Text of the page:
Now let’s take a look at how these genres of testing apply specifically in the Android world:

  • Manual testing - this is done by running the app on an Android emulator on your own computer, or installing the app on a real Android device connected via USB. There are service providers, including Sauce Labs, who can help you do manual testing on many different Android configurations without having to set up a device lab yourself. This is especially convenient when the desired test platform or device is not one you have available locally.
  • Test automation - you can write both unit and end-to-end tests for Android applications.
    • End-to-end / system tests - again, this is a full system test that simulates a real user, and checks how all the system’s components work together. This involves launching the app on an emulator or real device, automating the UI to perform certain user actions, and checking the result. For example, a test can be run that logs into an app and tries to upgrade a user account from “free" to “paid”: a highly sensitive operation that needs to be tested end-to-end! Another aspect of end-to-end tests for Android is that tests can run differently on different Android configurations (e.g. on a tablet vs. an Android phone), so you need to run each test several times on each configuration you want to support. This is of course to ensure that your app itself works great across all the configurations you care about.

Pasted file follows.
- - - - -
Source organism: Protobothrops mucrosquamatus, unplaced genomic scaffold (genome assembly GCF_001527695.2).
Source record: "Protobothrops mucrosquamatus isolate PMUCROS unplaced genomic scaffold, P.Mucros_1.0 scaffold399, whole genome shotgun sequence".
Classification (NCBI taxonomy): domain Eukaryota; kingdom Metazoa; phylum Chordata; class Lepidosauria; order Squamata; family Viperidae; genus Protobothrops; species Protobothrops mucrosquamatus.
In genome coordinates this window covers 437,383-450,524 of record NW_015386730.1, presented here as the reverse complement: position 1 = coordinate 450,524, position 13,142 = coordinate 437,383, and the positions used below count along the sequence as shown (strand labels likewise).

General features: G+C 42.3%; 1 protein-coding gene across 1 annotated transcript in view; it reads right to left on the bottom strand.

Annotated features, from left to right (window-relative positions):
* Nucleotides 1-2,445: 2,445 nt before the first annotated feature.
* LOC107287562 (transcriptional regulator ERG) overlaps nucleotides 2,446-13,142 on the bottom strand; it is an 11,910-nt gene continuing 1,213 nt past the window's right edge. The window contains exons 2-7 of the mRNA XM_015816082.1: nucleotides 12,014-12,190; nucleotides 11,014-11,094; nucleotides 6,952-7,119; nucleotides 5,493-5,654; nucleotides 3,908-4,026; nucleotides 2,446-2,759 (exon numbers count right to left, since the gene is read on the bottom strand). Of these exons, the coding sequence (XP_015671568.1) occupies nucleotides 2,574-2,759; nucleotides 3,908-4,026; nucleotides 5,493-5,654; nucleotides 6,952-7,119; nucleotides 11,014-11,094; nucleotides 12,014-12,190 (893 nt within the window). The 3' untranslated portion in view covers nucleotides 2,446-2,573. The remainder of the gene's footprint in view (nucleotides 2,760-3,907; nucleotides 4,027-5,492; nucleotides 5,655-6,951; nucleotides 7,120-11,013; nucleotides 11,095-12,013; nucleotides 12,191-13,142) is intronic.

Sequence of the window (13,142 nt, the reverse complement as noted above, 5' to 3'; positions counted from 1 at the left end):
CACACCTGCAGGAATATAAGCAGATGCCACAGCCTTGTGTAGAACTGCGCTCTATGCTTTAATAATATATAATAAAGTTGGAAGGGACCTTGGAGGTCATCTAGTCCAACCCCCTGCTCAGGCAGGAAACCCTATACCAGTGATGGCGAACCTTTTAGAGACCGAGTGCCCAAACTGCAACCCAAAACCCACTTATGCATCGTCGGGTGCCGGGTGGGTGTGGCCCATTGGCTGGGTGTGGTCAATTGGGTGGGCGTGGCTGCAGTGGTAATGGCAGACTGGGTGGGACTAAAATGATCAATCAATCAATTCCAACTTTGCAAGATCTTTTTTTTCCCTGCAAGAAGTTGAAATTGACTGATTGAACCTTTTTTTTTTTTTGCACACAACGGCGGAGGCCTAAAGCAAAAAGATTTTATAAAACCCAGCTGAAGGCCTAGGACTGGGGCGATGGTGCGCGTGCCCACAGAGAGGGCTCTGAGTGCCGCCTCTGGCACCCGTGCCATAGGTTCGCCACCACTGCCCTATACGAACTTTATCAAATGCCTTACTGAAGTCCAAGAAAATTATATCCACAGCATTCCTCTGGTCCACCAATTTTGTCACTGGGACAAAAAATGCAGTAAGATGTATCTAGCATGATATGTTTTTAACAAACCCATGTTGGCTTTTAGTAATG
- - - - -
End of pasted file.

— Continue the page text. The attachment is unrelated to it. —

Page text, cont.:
• Running end-to-end tests yourself - you can use Android emulators or your own real devices to run scripted end-to-end tests. However, the number of tests you can run, and the number of Android configurations you can test, will be limited by the number of computers and Android devices you physically own. You need to install and manage the infrastructure yourself.
      • Running end-to-end tests in the cloud - there are several providers, including Sauce Labs, that allow you to supply your app and a test script, and run end-to-end tests on the provider’s servers in the cloud. The cloud provider has many more servers than any one tester can set up and has hundreds of combinations of Android emulators and real mobile devices covering different browsers, OS versions and configurations, so you can improve your coverage and run more tests more quickly. But all this fun comes at a price - you’ll need to pay the provider, usually based on the number and complexity of the tests you perform and the type of device you test on. Typically, Android emulators cost less to use than real mobile devices because mobile devices are more expensive to configure and maintain in a cloud.
    • Unit testing - Android has two ways of running unit tests, so-called “local” tests and so-called “instrumented” tests. Local tests run on your local system against a mocked version of the Android OS, so that any calls to the Android system do not actually do anything (otherwise your unit test would require a real phone or emulator and be much slower). Instrumented tests, on the other hand, have access to a richer environment of Android functionality, which might be necessary to test some of your app methods. So you should be able to run a large number of tests on your local machine. To get started with Android unit testing, see the official Android tutorials on creating unit tests and running tests on an emulator.